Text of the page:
Asher gave us a tour of the other clubhouse. It was much smaller, in a separate group of trees but had an emergency exit. I loved hearing all about the things my boys have been imagining. It made my heart smile.
Lastly, they brought us to a small vine, hanging off of a tree, where they could swing. Asher seriously started humming the theme to Indiana Jones.
When I let my boys into my world a little bit, something happens in our family. A bond is made and we all understand each other better. When my boys help me cook dinner, or when I tell them all about the book I've just read, we connect on a level that brings us all closer together. When my boys ask to hear about the stories I'm reading, or ask to be a part of my daily routine, I am overjoyed.
It was a gift, the boys gave us, to invite us into their little world. But I bet it is a gift when I ask them to show me what excites them, just the same. It's something I never want us to grow out of, that's for sure.
Isaac and Asher, please never stop including Mom and Dad in your adventures. Let us always in on the joy that you find. We love it!
I've always had a hard time determining what my favorite season is. It seems that as each new season turns, I welcome the change. I dream of winter and the holidays and the family and comfort food that it brings,
but when spring comes around, I am so ready for new life and flower buds and awakening trees.
Everyone loves summer, right? We get to play out in the sun and go on vacations and swim.
But fall really must be my favorite. It brings with it cooler weather (usually) and beautiful colors in the trees. I absolutely love jacket weather, crunchy leaves, and pumpkins.
Every new season brings the joy of change for me. I don't like monotony. Though I know the benefits of it, I am not one for routine.
Asher started full day kindergarten today.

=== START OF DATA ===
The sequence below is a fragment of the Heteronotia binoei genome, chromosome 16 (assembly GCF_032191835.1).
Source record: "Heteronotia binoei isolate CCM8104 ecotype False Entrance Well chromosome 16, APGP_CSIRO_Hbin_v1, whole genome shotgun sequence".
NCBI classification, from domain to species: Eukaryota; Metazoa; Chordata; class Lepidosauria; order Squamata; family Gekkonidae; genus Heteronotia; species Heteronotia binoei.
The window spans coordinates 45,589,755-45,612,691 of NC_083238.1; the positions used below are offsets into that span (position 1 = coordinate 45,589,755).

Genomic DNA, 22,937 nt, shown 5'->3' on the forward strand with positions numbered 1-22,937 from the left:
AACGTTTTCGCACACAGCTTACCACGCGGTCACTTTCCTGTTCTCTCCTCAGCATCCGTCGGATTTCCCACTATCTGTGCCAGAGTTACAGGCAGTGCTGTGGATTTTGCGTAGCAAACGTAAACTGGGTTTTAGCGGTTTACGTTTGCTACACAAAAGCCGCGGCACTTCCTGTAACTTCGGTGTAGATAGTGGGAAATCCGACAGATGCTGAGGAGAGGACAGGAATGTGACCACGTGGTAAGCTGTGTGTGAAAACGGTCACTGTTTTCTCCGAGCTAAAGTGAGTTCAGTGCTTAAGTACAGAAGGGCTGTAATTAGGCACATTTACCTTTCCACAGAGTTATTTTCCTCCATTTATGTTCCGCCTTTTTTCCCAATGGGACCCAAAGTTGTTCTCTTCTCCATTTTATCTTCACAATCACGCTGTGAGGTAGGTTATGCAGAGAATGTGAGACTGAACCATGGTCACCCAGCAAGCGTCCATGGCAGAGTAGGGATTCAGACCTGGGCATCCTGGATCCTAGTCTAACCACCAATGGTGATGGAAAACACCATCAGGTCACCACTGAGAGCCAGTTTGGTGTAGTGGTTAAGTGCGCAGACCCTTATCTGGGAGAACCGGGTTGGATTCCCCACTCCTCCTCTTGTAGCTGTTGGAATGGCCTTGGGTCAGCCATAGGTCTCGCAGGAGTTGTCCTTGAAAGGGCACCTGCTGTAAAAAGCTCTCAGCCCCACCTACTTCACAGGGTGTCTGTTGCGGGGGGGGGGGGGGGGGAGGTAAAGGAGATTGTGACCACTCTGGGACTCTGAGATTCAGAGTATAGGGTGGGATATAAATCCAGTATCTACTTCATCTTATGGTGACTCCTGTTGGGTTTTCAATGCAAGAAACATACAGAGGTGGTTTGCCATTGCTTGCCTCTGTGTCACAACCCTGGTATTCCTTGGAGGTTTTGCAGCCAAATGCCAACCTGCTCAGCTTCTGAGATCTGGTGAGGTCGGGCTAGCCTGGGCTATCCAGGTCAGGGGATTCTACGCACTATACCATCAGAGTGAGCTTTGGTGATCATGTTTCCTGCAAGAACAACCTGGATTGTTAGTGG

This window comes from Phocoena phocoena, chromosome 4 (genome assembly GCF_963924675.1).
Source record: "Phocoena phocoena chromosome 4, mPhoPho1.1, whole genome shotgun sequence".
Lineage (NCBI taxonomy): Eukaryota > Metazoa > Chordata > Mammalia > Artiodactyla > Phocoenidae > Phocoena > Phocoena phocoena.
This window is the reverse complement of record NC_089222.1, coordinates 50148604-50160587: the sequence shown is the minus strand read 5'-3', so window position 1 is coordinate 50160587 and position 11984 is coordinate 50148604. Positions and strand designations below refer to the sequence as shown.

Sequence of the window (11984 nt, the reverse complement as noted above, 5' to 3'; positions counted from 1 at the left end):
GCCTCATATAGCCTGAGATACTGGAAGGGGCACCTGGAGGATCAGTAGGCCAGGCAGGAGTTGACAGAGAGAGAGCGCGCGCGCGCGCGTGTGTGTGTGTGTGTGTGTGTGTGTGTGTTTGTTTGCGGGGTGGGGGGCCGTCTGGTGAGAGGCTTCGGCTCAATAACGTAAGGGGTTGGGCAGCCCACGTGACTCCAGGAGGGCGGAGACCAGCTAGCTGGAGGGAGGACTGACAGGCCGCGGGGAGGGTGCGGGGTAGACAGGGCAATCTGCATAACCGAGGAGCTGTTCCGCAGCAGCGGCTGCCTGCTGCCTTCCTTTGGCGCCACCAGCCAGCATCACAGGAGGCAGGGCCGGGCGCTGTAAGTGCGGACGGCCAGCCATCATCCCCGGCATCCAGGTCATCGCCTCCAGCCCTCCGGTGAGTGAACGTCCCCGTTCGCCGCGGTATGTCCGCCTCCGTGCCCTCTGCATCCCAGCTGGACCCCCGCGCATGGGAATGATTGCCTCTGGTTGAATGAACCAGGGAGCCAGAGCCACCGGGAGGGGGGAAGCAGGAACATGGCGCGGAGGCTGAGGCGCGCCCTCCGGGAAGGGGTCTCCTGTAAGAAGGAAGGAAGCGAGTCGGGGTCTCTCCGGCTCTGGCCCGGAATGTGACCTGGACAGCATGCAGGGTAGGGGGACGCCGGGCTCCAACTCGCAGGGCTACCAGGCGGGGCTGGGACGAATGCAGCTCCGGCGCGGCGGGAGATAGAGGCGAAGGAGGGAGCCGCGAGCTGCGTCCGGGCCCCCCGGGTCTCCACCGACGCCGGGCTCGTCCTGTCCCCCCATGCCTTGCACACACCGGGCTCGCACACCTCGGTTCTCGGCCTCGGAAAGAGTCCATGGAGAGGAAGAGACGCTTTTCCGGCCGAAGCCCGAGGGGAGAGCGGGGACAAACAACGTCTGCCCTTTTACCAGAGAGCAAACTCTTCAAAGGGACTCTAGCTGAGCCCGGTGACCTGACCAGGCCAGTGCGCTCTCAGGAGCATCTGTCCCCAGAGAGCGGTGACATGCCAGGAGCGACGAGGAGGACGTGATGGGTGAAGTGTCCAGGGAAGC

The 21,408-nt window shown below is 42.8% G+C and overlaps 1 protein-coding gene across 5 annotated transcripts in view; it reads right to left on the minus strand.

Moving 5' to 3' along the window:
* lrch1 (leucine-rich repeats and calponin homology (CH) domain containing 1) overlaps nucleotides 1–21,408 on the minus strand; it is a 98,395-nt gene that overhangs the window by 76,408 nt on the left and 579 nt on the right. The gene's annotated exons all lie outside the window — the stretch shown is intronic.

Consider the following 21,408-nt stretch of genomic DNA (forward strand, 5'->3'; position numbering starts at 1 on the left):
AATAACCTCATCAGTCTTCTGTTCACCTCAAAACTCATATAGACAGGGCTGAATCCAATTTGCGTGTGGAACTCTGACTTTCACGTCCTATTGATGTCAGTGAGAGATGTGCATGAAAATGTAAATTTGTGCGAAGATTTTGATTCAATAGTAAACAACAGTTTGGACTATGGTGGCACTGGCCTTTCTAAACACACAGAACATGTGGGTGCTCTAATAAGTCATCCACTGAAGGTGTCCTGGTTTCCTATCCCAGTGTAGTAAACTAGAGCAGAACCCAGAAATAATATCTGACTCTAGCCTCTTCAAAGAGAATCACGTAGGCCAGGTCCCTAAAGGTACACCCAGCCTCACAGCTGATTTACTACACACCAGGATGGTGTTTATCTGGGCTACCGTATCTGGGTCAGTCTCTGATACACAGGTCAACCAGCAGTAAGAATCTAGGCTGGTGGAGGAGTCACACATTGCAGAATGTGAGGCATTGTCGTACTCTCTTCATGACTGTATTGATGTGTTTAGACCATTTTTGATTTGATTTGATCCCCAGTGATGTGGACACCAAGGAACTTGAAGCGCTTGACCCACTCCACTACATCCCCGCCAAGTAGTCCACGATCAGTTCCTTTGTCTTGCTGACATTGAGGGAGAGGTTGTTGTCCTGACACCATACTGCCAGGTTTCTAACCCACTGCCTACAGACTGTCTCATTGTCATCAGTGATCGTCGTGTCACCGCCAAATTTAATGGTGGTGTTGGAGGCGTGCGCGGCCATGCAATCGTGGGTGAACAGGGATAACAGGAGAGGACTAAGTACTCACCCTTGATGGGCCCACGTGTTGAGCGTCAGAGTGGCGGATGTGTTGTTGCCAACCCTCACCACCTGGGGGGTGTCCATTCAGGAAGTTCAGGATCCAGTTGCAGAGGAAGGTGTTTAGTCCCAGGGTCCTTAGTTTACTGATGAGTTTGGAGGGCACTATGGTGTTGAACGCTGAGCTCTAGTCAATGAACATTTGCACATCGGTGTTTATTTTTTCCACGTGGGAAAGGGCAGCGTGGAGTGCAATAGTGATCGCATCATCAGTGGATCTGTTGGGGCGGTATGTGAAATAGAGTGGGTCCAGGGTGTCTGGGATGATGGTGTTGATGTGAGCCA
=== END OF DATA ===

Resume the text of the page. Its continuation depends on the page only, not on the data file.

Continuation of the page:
He was so visibly excited and had no sign of apprehension.
So, now I find myself in a new season of life. And I am full of possibilities... and apprehension, myself.
I was reminded to "run with endurance the race God has set before me" this morning when I read Hebrews 12. But what if you don't know which race you're running?
People ask me what I'm going to do now that both boys are in school and I shrug and say, "We'll see!" God has given me some talents and passions and I want to spend my free time using those, but what will come of it?! I don't know yet.
I guess the verse says to run the race that has been set before you, not sprint to the finish line. Maybe we don't have to know which race we're running, quite yet. Maybe, in obedience, we just set one foot in front of the other.
I teach a class at my church and actually talk about the blessing it can be when God doesn't reveal his big picture to us at the beginning. If Paul had known what he'd encounter on the race God set before him, he may never have started. Ship wreck, imprisonment, stoning, running for your life all to spread the news that Jesus really is who he said he was. Even if God had just said, "Paul, you're going to spread my story throughout the known world through a bunch of soldiers and other gentiles," it may have been too much for him to handle the first day.
Today is my first day. It's new, it's a change, it's good and exciting. But today, I'm going to write one word at a time. Take one breath at a time. Say one prayer at a time. And tomorrow, I'll do the same.
What will come of it?
My baby starts kindergarten tomorrow.
Yes! My sweet infant son, who just yesterday looked like this:
And made sweet baby noises like this:
I mean, seriously?
When did this kid grow out of clothes that have snaps?!
When did he lose those cheeks?
And the rooster hair?
He's not old enough to start school tomorrow!
Or, maybe I'm not old enough to have both boys at school.
Either way, I refuse to acknowledge what's happening in a few short hours.
I certainly didn't look through old pictures and videos for the past two and a half hours crying and laughing.
I certainly won't cry as the boys get on the bus tomorrow.
I most certainly will not miss them like crazy all day in my quiet house tomorrow.
I'll let you know how it goes.